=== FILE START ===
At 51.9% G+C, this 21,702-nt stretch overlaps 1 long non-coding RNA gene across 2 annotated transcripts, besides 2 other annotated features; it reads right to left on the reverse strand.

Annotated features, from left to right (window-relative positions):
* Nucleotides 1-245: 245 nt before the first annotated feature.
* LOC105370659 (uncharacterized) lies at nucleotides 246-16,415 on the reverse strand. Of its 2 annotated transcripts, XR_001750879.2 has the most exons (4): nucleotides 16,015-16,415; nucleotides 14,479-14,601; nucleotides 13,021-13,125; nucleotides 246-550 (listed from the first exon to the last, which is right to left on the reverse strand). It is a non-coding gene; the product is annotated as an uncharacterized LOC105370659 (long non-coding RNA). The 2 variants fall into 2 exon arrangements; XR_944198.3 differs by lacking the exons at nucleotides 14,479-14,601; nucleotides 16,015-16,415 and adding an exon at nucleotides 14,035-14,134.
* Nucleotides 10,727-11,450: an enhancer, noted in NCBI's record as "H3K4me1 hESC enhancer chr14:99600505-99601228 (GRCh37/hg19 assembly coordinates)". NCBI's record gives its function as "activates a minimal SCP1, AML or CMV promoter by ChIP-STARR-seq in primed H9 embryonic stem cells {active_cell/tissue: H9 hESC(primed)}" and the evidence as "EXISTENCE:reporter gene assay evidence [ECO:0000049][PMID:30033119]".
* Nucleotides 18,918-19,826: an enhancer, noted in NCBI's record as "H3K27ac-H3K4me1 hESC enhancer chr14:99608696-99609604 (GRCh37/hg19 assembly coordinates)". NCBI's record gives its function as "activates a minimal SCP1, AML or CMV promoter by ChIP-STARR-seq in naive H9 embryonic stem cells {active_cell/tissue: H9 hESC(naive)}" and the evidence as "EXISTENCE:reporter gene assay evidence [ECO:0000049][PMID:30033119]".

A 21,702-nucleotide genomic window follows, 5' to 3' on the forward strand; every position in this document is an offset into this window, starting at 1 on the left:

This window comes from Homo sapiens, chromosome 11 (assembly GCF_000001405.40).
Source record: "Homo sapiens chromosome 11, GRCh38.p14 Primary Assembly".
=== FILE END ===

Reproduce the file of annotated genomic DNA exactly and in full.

At 51.9% G+C, this 21,702-nt stretch overlaps 1 long non-coding RNA gene across 2 annotated transcripts, besides 2 other annotated features; it reads right to left on the reverse strand.

Annotated features, from left to right (window-relative positions):
* Nucleotides 1-245: 245 nt before the first annotated feature.
* LOC105370659 (uncharacterized) lies at nucleotides 246-16,415 on the reverse strand. Of its 2 annotated transcripts, XR_001750879.2 has the most exons (4): nucleotides 16,015-16,415; nucleotides 14,479-14,601; nucleotides 13,021-13,125; nucleotides 246-550 (listed from the first exon to the last, which is right to left on the reverse strand). It is a non-coding gene; the product is annotated as an uncharacterized LOC105370659 (long non-coding RNA). The 2 variants fall into 2 exon arrangements; XR_944198.3 differs by lacking the exons at nucleotides 14,479-14,601; nucleotides 16,015-16,415 and adding an exon at nucleotides 14,035-14,134.
* Nucleotides 10,727-11,450: an enhancer, noted in NCBI's record as "H3K4me1 hESC enhancer chr14:99600505-99601228 (GRCh37/hg19 assembly coordinates)". NCBI's record gives its function as "activates a minimal SCP1, AML or CMV promoter by ChIP-STARR-seq in primed H9 embryonic stem cells {active_cell/tissue: H9 hESC(primed)}" and the evidence as "EXISTENCE:reporter gene assay evidence [ECO:0000049][PMID:30033119]".
* Nucleotides 18,918-19,826: an enhancer, noted in NCBI's record as "H3K27ac-H3K4me1 hESC enhancer chr14:99608696-99609604 (GRCh37/hg19 assembly coordinates)". NCBI's record gives its function as "activates a minimal SCP1, AML or CMV promoter by ChIP-STARR-seq in naive H9 embryonic stem cells {active_cell/tissue: H9 hESC(naive)}" and the evidence as "EXISTENCE:reporter gene assay evidence [ECO:0000049][PMID:30033119]".

A 21,702-nucleotide genomic window follows, 5' to 3' on the forward strand; every position in this document is an offset into this window, starting at 1 on the left:

This window comes from Homo sapiens, chromosome 11 (assembly GCF_000001405.40).
Source record: "Homo sapiens chromosome 11, GRCh38.p14 Primary Assembly".